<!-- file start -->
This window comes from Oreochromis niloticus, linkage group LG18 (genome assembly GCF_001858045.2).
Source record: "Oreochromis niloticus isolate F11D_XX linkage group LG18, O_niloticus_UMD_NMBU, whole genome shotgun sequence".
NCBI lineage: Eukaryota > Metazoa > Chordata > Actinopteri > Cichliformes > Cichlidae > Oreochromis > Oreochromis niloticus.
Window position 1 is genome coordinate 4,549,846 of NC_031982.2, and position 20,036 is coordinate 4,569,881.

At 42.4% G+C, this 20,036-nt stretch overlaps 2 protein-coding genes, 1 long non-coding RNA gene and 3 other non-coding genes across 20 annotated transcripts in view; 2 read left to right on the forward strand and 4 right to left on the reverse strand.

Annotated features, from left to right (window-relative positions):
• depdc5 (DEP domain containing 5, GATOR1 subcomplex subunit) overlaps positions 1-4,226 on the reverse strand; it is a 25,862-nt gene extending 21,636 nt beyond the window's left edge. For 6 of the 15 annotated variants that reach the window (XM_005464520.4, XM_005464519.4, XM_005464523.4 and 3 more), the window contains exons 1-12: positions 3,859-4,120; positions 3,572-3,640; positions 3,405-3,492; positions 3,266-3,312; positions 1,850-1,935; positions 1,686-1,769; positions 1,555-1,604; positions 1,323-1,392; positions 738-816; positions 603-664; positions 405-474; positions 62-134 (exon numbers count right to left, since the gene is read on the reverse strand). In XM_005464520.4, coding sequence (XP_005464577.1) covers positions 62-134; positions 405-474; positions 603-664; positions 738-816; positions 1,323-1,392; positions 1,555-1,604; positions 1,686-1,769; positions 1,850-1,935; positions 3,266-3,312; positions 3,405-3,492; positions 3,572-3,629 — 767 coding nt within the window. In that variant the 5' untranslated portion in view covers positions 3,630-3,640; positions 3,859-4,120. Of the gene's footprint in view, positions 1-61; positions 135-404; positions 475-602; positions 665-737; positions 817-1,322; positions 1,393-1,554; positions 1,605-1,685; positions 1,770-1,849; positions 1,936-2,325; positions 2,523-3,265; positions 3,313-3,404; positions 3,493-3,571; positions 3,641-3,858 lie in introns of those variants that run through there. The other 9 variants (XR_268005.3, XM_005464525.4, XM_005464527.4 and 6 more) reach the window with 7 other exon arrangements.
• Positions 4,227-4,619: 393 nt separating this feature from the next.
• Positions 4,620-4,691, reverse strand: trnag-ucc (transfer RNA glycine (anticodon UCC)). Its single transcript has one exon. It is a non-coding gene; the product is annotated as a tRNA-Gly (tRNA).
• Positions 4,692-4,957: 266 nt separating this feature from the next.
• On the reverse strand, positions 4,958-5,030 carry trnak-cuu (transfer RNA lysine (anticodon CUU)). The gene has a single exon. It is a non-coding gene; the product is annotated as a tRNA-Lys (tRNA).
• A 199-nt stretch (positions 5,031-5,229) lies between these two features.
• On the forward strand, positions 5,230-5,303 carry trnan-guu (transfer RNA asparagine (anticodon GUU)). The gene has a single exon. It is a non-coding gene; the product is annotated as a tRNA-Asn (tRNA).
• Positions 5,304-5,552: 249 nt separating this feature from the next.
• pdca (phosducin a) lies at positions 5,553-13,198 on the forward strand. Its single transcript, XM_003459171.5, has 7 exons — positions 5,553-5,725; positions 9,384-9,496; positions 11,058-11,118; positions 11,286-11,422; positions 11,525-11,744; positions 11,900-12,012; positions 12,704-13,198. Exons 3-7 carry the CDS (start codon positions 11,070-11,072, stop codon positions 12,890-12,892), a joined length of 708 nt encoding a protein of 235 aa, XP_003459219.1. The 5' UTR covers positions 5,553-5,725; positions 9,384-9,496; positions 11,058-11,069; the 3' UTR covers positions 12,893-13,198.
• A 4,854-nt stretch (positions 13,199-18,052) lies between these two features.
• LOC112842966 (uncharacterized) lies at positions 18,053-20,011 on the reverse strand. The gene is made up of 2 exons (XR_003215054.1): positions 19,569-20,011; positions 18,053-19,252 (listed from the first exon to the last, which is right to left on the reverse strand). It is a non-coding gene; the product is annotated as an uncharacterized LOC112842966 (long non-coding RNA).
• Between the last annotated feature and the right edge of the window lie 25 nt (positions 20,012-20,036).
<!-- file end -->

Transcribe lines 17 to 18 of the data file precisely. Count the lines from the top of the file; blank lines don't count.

• LOC112842966 (uncharacterized) lies at positions 18,053-20,011 on the reverse strand. The gene is made up of 2 exons (XR_003215054.1): positions 19,569-20,011; positions 18,053-19,252 (listed from the first exon to the last, which is right to left on the reverse strand). It is a non-coding gene; the product is annotated as an uncharacterized LOC112842966 (long non-coding RNA).
• Between the last annotated feature and the right edge of the window lie 25 nt (positions 20,012-20,036).